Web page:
The Christmas Story Challenges Our Prejudices Part 2
I wrote in my last post that Matthew’s gospel account of Jesus’ birth uses a literary device of contrasting characters – the faith seeking Magi in contrast to the faith rejecting Herod. Matthew challenges our prejudice against pagan outsiders by using their idols to draw the Magi to the Christ child but he also challenges our prejudices that favor political power.
Even though he was Arab by birth , Herod had converted to Judaism and thus considered himself the King of the Jews. But whereas the pagan outsiders act like God’s people, seeking and worshipping, the King of God’s people acts like the pagan King of Egypt, rebelling and killing. (Exodus 1:16). When the Magi inquired about the location of the new born King, Herod began to realize that if Jesus was the new born King, then he was the dethroned king. Even as he instructs the wise men to go to Bethlehem in search of the child, Herod can’t bring himself to call Jesus the King. The Magi thought differently however and after encountering King Jesus they resist Herod’s bidding to return, going home another way.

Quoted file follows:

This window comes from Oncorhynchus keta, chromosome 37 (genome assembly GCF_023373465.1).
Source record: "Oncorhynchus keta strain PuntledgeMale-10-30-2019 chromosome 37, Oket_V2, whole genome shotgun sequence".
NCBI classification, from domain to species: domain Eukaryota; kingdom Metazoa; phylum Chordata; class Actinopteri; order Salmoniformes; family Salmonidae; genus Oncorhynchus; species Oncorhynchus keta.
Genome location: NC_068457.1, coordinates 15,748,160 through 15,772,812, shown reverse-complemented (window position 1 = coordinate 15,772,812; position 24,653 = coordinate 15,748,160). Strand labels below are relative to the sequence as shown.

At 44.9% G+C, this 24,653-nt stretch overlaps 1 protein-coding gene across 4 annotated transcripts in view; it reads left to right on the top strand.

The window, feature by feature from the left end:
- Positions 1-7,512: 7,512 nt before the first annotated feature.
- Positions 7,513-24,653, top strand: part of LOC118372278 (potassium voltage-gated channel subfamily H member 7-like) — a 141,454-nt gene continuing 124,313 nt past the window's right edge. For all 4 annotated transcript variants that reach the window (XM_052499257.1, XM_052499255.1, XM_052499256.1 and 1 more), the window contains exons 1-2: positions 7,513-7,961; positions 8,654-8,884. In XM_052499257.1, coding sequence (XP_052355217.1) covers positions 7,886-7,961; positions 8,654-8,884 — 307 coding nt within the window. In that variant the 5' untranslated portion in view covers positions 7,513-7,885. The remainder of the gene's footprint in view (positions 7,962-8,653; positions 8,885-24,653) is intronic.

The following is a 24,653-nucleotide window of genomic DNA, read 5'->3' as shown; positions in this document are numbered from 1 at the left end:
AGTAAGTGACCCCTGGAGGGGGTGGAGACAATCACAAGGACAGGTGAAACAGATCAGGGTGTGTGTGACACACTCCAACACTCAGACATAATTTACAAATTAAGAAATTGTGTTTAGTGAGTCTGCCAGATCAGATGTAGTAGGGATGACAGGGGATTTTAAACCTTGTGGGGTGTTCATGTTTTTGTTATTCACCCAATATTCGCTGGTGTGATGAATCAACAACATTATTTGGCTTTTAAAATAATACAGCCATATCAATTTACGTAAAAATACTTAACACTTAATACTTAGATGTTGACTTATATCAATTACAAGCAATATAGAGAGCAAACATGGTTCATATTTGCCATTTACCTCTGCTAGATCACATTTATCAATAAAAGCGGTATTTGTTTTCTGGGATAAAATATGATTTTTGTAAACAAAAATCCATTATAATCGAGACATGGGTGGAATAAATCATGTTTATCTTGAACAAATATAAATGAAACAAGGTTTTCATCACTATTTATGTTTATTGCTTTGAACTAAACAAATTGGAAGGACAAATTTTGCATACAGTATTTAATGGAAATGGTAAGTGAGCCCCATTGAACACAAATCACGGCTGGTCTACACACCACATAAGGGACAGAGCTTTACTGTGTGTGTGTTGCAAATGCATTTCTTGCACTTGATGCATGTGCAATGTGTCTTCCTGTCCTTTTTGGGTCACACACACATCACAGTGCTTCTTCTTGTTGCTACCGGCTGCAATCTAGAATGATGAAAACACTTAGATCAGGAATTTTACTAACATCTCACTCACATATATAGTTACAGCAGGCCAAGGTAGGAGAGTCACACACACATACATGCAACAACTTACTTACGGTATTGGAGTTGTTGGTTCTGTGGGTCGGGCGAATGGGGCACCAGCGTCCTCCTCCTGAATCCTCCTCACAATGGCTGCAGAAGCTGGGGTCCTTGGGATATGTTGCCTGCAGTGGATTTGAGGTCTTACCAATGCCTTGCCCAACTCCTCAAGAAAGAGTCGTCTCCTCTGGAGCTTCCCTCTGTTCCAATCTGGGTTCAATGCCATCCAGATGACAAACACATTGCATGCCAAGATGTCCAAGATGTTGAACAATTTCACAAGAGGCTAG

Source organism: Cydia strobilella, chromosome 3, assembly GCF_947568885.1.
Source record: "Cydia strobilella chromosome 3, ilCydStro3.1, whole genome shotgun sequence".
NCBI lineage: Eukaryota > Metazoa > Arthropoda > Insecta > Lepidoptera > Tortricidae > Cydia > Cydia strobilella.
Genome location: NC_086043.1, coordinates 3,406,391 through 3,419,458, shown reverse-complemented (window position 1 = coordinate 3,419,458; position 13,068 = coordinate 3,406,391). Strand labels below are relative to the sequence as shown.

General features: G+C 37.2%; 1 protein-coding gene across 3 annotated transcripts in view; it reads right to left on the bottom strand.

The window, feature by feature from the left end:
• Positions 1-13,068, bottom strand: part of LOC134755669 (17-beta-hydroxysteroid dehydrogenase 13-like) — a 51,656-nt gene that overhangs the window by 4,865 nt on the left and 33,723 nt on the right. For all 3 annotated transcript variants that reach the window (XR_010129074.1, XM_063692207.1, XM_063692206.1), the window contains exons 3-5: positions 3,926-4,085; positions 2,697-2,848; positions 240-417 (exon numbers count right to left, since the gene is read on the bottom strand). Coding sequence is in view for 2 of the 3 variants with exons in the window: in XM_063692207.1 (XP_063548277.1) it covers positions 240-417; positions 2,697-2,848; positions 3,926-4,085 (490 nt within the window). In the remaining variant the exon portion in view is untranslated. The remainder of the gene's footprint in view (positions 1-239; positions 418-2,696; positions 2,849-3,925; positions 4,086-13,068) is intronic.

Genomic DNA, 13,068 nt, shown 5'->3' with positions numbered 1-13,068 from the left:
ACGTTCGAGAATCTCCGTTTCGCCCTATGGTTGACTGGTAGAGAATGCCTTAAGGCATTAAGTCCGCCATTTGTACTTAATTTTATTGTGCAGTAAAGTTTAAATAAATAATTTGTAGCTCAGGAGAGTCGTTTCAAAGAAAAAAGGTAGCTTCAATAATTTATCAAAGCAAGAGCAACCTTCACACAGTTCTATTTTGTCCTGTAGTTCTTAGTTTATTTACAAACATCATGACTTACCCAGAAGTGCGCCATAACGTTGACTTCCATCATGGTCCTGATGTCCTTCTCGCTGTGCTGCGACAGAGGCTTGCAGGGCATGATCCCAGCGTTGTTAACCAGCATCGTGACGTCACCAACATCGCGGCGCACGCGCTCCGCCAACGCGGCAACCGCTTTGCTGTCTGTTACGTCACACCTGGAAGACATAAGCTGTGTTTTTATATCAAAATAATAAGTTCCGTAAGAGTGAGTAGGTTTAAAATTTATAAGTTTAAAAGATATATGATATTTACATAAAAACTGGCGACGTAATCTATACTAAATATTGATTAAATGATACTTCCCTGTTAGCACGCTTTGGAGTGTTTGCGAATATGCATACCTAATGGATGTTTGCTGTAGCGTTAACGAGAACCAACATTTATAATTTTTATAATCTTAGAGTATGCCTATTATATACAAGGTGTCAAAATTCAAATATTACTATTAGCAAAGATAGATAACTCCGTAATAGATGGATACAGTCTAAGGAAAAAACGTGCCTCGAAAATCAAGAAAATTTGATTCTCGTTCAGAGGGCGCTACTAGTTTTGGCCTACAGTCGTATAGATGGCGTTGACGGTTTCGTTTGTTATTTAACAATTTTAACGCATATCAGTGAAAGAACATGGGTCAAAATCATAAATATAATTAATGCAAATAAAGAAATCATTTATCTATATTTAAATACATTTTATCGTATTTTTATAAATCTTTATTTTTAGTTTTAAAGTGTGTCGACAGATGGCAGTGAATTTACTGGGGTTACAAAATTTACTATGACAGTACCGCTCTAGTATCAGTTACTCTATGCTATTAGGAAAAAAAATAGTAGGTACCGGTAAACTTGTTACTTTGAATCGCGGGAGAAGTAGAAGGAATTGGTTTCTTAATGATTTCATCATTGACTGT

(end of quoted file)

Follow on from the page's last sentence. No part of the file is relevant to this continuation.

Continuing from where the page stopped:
Author and professor Craig Keener writes, “When we side with the political powerful to seek human help against common foes, we could actually find ourselves fighting God’s agenda.” Jesus came to serve the most vulnerable amongst us while depending solely on His heavenly Father. When “Bethlehem” was read in his hearing, Herod was given the opportunity to seek the new born King in His most embryonic form but he not only rejected it he sought to murder it. As we face the great challenges of our day, both personally and as a nation, which King will we look to for our help? This season of the year is a good time to renew our decision to go to Bethlehem, worship the new born King and go home a different way.